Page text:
I reported briefly last week on the whole to-do about the City’s wanton approval of a Frank Gehry megaplex at 8150 Sunset and, more recently, on the extremely weird fact that the Council’s PLUM1 Committee forwarded proposed historic-cultural designation of the Lytton Savings building on to the full Council without a recommendation, even though CD4 Councilmember David Ryu explicitly favors the designation. This is just a brief update with links to more documents.
First, Marisa Tomei2 wrote a stirring letter to the City Council urging them to preserve the building. Don’t forget, the hearing is tomorrow! There’s an excerpt after the break, as always, if you’re PDF-averse. Also, the Coalition to Preserve LA recently reported that Fix the City had sued LA over 8150 Sunset. It turns out that there were two other suits filed at about the same time, making a total of three suits so far over this one project. The City Council is going into closed session tomorrow to discuss all three of them. Turn the page for links to the petitions (and Tomei’s letter).
First of all, documents from the lawsuits are available:
And the initial petitions in the three suits are:
- JDR Crescent et al. v. City of Los Angeles
- Los Angeles Conservancy v. City of Los Angeles
- Fix the City v. City of Los Angeles
And, although I do not yet have a copy of any paper, the owner of some adjacent property is suing the City of West Hollywood over the project.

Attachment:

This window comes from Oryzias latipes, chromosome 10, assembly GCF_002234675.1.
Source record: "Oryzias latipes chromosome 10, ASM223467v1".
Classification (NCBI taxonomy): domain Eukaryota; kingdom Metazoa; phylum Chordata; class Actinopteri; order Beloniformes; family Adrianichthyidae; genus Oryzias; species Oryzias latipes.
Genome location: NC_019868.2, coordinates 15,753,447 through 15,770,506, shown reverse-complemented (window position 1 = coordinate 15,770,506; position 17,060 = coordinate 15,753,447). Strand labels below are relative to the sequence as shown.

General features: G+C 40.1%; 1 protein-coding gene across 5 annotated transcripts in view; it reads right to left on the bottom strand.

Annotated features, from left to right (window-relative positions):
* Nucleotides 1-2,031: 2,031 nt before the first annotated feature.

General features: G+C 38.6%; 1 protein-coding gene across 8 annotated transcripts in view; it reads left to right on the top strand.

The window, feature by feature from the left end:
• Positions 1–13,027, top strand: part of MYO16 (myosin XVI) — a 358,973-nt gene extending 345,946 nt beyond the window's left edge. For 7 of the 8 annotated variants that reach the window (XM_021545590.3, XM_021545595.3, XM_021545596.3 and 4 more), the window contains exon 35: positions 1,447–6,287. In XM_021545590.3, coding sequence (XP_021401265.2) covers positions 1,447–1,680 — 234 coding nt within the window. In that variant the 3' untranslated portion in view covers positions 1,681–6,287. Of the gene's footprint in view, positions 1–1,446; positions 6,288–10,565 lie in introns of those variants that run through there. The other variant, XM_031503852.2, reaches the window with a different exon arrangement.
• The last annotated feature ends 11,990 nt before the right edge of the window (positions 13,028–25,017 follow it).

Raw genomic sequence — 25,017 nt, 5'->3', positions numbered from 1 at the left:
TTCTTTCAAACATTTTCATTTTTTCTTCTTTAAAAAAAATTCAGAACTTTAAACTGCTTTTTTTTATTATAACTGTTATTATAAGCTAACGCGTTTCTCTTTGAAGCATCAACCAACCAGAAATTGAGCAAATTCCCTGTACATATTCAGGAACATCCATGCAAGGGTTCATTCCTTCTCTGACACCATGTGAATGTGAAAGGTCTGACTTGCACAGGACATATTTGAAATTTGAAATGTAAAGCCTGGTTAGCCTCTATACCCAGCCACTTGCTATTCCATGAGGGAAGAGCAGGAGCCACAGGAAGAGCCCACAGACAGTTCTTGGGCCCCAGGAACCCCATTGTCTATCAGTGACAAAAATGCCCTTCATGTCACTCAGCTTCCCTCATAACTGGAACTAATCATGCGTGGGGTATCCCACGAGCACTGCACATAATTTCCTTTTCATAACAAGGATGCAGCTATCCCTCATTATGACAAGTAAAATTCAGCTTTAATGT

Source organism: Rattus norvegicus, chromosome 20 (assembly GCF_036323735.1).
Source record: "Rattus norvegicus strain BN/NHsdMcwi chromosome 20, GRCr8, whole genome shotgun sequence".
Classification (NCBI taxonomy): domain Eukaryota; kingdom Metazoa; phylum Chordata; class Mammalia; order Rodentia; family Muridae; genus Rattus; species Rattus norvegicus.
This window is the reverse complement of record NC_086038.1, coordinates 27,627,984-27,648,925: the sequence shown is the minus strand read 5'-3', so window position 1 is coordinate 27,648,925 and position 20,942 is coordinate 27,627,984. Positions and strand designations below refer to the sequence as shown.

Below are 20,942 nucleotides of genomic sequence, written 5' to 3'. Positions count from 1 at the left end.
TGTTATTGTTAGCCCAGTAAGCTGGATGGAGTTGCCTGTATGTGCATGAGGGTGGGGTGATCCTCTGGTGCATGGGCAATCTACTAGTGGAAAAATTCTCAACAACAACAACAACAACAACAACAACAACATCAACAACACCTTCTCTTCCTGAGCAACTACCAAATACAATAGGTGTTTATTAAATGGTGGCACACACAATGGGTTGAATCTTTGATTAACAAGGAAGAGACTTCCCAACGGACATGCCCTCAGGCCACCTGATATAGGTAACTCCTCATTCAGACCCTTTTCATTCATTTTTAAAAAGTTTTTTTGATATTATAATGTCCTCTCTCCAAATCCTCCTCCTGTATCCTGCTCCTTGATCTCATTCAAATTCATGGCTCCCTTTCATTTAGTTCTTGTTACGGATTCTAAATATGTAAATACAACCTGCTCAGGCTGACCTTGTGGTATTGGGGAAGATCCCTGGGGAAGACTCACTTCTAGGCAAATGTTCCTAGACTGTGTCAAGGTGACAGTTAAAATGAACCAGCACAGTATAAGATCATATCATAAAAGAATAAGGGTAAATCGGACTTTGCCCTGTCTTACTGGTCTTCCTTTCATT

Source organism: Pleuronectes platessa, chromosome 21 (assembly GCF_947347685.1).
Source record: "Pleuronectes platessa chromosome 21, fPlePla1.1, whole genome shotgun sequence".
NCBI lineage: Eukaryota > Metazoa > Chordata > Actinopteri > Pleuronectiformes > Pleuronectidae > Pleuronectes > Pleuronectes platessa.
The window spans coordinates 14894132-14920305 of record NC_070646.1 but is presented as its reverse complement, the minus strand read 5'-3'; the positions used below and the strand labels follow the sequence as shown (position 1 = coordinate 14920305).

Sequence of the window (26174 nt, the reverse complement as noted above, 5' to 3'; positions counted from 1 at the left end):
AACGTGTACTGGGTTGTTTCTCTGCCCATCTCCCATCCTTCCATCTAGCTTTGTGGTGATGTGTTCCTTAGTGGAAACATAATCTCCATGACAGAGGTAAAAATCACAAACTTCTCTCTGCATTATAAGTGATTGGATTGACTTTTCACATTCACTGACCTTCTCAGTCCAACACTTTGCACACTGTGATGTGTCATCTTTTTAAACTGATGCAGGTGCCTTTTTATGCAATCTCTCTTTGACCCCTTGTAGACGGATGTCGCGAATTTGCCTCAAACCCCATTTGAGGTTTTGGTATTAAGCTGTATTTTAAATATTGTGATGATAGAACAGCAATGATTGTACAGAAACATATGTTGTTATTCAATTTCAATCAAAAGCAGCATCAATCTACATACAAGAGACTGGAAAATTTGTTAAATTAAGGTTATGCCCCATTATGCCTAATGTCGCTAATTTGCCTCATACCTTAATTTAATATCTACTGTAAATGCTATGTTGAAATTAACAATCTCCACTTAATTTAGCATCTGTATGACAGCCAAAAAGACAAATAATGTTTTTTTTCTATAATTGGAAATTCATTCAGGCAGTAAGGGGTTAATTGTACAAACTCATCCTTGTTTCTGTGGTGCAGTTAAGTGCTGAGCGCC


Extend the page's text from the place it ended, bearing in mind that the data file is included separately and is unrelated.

And here is what Marisa Tomei had to say:
Dear Council Members,
I urge you to approve the Historic Cultural designation for the Lytton Savings building.
It saddens me that we might let this amazing mid-century modern building be destroyed. We live in a time when people trade mid-century modern houses like they are Picassos — why would we let this masterpiece be demolished?
Lytton Savings — now Chase Bank — embraced the California car culture and uniquely integrated it with fine art.
Almost daily this building greets me at the entrance of the Sunset Strip. With its zigzag roof and the beautiful glow of the stained glass screen through the first floor lobby windows, it welcomes people every bit as effectively today as it has for the last half century.
To me, it represents an era of Hollywood that cannot be replicated today.
Please honor this building and its architect, Kurt Meyer, with a Historic Cultural Monument designation. Responsible development does not exclude preservation of our historic resources.
Image of Marisa Tomei is via Wikimedia, who offers it under their usual exceedingly generous terms.